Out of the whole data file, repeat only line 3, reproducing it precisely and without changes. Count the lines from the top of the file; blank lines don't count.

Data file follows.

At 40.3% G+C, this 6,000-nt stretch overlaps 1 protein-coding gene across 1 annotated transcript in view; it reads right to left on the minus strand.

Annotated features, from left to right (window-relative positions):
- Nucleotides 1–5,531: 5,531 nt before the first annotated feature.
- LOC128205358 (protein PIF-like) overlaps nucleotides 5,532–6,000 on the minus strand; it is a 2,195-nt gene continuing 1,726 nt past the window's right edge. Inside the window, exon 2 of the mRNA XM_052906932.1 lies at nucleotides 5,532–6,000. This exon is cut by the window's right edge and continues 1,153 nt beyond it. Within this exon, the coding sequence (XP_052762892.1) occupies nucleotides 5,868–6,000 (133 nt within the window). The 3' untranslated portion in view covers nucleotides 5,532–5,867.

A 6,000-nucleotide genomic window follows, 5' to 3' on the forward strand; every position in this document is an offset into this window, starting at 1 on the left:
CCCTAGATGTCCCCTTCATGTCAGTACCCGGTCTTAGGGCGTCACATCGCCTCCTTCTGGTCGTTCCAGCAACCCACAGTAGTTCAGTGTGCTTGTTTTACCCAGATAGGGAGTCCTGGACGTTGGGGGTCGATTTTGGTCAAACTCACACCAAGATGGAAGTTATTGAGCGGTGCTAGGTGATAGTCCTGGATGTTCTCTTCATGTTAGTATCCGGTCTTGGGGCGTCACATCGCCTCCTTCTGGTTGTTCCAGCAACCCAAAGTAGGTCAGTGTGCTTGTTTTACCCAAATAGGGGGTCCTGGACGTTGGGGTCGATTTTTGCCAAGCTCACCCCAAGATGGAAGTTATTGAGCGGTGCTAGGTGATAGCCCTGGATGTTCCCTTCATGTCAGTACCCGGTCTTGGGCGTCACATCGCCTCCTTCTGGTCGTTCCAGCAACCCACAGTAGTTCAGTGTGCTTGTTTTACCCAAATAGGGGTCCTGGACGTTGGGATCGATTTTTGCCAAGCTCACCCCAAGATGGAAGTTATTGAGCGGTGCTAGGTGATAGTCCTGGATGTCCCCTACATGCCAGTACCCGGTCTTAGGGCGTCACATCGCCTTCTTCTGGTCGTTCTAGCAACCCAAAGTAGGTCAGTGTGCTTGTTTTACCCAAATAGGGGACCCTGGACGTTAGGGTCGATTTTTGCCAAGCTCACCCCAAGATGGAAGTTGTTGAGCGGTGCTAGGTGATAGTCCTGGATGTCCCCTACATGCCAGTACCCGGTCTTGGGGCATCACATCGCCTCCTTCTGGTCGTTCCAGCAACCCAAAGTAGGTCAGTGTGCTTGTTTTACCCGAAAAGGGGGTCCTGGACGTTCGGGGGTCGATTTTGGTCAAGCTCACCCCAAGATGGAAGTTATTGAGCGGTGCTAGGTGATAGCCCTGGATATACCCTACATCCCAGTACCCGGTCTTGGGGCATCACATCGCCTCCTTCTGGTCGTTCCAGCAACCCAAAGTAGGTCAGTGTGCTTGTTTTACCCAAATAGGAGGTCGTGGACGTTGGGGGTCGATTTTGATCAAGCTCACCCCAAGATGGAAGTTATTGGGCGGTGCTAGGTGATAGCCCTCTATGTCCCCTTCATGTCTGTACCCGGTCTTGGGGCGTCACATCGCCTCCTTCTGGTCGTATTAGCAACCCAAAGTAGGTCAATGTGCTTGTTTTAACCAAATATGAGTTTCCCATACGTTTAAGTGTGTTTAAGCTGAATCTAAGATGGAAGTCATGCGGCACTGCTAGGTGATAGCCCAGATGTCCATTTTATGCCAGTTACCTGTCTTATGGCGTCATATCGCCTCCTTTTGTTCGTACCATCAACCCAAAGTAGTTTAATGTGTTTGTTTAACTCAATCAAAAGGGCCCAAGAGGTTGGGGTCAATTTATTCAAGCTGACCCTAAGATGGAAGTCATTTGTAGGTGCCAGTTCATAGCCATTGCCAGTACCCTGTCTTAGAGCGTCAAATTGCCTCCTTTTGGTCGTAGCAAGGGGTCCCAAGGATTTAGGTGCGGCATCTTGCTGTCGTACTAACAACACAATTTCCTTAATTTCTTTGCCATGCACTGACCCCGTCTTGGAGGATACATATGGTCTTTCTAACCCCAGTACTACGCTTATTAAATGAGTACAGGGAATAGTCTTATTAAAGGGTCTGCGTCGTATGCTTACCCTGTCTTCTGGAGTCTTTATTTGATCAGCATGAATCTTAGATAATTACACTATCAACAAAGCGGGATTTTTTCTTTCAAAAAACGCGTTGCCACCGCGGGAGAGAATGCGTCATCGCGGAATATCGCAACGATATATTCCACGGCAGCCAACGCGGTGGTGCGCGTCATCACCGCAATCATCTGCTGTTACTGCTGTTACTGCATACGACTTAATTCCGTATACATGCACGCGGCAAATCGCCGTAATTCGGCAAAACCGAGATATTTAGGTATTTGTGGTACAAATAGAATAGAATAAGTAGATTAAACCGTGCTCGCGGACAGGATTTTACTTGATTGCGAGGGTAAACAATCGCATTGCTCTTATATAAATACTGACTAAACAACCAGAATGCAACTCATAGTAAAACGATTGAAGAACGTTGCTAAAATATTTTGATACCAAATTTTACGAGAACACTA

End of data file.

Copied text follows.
- Nucleotides 1–5,531: 5,531 nt before the first annotated feature.